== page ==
Secret Weapons of World War IIBook - 2000
A fascinating look at the behind-the-scenes duel to develop the winning weapons of World War I
What most people don?t realize is that the decisive factor in the outcome of the Second World War wasn?t the brilliance of the famous Allied military leaders and statesmen. As noted military historian William Breuer proves in this ingenious volume, victory or defeat in the twentieth century?s climactic conflict depended on the secret war of wits that occurred between the scientists, mathematicians, and codebreakers on each side.
In Secret Weapons of World War II, we learn about these fascinating figures, many of whom have thus far gone unnoticed in history?s telling of the tale, including
Sergeant C. W. H. Cox, the son of a postman and a former actress?and the least likely candidate to perform the century?s most audacious heist . . .
Wernher von Braun, a German technical director who helped mastermind the revolutionary supersonic rocket that threatened to bring England to her knees . . .
Walther Koehler, history?s first nuclear spy, who brilliantly ferreted out the secrets of America?s atomic experiments . .
Critical acclaim for William B. Breuer?s Top Secret Tales of World War I
"As evidenced time and again by the prolific Breuer, WWII continues to be a source of absorbing espionage tale. . . . This is a book for rainy days and long solitary nights by the fire. If there were a genre for cozy nonfiction, this would be the template." ?Publishers Weekl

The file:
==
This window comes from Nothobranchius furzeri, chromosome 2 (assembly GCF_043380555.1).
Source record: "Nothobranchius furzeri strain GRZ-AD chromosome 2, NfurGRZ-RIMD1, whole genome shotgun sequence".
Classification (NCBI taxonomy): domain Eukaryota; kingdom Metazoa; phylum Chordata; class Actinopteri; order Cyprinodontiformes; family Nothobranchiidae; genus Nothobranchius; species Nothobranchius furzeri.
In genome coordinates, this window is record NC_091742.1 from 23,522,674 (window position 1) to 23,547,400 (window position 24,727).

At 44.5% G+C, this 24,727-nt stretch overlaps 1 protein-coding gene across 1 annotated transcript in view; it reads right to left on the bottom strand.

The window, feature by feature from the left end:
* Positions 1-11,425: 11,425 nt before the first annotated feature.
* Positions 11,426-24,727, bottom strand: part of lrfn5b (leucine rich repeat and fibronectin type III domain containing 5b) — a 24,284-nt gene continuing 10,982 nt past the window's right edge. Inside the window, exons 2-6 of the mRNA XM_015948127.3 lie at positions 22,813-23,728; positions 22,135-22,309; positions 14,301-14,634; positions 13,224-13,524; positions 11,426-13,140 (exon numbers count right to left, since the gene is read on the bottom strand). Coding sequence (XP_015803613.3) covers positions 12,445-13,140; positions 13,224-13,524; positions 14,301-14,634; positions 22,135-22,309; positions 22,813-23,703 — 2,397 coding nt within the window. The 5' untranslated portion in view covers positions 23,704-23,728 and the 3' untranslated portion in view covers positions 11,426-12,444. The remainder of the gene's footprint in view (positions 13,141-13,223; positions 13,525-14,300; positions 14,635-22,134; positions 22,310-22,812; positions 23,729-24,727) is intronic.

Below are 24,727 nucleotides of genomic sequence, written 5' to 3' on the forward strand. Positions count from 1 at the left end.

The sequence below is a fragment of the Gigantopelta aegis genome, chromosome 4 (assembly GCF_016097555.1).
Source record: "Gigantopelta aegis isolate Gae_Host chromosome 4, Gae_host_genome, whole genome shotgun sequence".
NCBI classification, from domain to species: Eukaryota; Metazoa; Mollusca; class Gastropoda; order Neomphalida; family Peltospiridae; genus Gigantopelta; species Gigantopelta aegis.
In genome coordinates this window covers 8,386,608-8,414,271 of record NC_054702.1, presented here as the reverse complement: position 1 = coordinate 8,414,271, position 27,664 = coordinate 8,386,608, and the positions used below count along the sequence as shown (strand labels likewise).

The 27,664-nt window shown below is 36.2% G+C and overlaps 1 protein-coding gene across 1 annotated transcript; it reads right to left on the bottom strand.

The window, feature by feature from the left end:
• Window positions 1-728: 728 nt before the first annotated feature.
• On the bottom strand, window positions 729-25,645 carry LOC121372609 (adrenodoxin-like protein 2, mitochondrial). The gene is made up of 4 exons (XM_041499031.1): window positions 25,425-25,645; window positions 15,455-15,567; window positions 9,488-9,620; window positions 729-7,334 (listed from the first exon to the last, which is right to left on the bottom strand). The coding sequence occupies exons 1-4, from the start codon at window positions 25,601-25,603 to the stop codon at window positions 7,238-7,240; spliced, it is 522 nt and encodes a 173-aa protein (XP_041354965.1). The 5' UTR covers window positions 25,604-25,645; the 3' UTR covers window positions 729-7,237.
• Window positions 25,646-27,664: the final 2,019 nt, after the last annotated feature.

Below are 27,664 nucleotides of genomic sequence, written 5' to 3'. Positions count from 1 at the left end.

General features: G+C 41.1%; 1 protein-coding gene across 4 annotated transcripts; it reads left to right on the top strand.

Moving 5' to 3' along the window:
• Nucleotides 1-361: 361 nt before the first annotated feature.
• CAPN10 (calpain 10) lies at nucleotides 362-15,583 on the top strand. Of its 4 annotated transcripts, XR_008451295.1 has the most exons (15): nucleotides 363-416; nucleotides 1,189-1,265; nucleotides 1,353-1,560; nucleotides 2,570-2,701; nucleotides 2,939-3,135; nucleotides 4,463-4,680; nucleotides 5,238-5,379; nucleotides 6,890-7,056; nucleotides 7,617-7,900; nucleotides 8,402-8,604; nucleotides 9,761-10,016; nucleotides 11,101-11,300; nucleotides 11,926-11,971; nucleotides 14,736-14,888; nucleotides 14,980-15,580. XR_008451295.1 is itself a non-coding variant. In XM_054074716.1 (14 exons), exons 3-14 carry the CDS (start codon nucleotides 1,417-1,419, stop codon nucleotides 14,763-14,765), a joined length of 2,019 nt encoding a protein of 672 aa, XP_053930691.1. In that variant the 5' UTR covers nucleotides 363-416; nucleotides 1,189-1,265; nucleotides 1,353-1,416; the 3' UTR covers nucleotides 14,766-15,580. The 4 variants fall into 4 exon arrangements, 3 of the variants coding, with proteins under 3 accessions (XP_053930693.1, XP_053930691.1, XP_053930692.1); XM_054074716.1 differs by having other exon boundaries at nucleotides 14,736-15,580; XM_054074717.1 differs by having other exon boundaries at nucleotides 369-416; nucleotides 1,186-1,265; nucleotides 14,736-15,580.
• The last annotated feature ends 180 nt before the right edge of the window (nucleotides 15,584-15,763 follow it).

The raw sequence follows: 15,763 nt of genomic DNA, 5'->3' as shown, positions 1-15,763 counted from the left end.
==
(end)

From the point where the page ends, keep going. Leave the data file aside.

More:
"A book perfect for the curious and adventure readers and those who love exotic tales and especially history buffs who will be surprised at what they didn?t know. Recommended for nearly everyone." ?Kirkus Review
Baker & Taylor
The weapons developed by both Allied and Axis nations are chronicled here in a fascinating chronicle of technological achievement, from secret code machines and electronic guidance systems to high-tech radar.
A popular military history which focuses on the inventors, scientists, code makers, code breakers, and others who worked to give one side or the other the technological advantage in World War II. Among the many stories told are the efforts of physicists to develop the atomic bomb, failed attempts to develop a wire net launching system to snare Luftwaffe planes over England, and experiments with aircraft carriers. The stories told are generally brief and there is no over-arching narrative or conclusion. Annotation c. Book News, Inc., Portland, OR (booknews.com)